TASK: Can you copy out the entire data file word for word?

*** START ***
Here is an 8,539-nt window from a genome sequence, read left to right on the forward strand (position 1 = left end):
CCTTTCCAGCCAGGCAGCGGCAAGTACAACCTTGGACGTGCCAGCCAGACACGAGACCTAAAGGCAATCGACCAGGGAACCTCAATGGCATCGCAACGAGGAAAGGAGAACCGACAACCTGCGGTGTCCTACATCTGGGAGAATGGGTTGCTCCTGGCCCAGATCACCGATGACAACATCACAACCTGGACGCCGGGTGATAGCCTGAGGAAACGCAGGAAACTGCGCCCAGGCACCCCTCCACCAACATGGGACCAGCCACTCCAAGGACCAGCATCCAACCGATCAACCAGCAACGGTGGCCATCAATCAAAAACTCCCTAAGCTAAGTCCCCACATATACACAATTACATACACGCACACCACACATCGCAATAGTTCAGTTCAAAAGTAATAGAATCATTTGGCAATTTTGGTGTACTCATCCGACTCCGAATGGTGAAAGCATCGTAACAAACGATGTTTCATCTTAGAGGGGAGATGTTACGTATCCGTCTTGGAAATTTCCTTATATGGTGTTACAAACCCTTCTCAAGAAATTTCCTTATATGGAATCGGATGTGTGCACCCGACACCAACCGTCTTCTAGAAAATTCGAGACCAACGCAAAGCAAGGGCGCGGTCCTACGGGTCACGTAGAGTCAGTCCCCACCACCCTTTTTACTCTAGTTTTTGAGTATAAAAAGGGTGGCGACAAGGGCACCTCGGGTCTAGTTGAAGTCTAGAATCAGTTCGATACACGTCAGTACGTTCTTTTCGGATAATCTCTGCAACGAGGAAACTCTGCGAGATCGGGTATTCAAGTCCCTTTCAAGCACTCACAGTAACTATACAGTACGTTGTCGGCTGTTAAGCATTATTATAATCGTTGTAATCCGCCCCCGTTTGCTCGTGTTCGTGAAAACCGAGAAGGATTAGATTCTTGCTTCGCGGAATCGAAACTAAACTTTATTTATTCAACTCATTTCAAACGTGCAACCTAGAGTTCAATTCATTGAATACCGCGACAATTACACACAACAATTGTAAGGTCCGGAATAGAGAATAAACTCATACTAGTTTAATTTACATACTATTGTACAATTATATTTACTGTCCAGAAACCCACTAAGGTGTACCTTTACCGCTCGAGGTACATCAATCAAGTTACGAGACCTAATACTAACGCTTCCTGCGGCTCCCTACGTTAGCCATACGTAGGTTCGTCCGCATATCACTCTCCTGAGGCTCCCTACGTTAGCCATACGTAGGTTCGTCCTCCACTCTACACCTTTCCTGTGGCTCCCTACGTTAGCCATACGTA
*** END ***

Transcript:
Here is an 8,539-nt window from a genome sequence, read left to right on the forward strand (position 1 = left end):
CCTTTCCAGCCAGGCAGCGGCAAGTACAACCTTGGACGTGCCAGCCAGACACGAGACCTAAAGGCAATCGACCAGGGAACCTCAATGGCATCGCAACGAGGAAAGGAGAACCGACAACCTGCGGTGTCCTACATCTGGGAGAATGGGTTGCTCCTGGCCCAGATCACCGATGACAACATCACAACCTGGACGCCGGGTGATAGCCTGAGGAAACGCAGGAAACTGCGCCCAGGCACCCCTCCACCAACATGGGACCAGCCACTCCAAGGACCAGCATCCAACCGATCAACCAGCAACGGTGGCCATCAATCAAAAACTCCCTAAGCTAAGTCCCCACATATACACAATTACATACACGCACACCACACATCGCAATAGTTCAGTTCAAAAGTAATAGAATCATTTGGCAATTTTGGTGTACTCATCCGACTCCGAATGGTGAAAGCATCGTAACAAACGATGTTTCATCTTAGAGGGGAGATGTTACGTATCCGTCTTGGAAATTTCCTTATATGGTGTTACAAACCCTTCTCAAGAAATTTCCTTATATGGAATCGGATGTGTGCACCCGACACCAACCGTCTTCTAGAAAATTCGAGACCAACGCAAAGCAAGGGCGCGGTCCTACGGGTCACGTAGAGTCAGTCCCCACCACCCTTTTTACTCTAGTTTTTGAGTATAAAAAGGGTGGCGACAAGGGCACCTCGGGTCTAGTTGAAGTCTAGAATCAGTTCGATACACGTCAGTACGTTCTTTTCGGATAATCTCTGCAACGAGGAAACTCTGCGAGATCGGGTATTCAAGTCCCTTTCAAGCACTCACAGTAACTATACAGTACGTTGTCGGCTGTTAAGCATTATTATAATCGTTGTAATCCGCCCCCGTTTGCTCGTGTTCGTGAAAACCGAGAAGGATTAGATTCTTGCTTCGCGGAATCGAAACTAAACTTTATTTATTCAACTCATTTCAAACGTGCAACCTAGAGTTCAATTCATTGAATACCGCGACAATTACACACAACAATTGTAAGGTCCGGAATAGAGAATAAACTCATACTAGTTTAATTTACATACTATTGTACAATTATATTTACTGTCCAGAAACCCACTAAGGTGTACCTTTACCGCTCGAGGTACATCAATCAAGTTACGAGACCTAATACTAACGCTTCCTGCGGCTCCCTACGTTAGCCATACGTAGGTTCGTCCGCATATCACTCTCCTGAGGCTCCCTACGTTAGCCATACGTAGGTTCGTCCTCCACTCTACACCTTTCCTGTGGCTCCCTACGTTAGCCATACGTA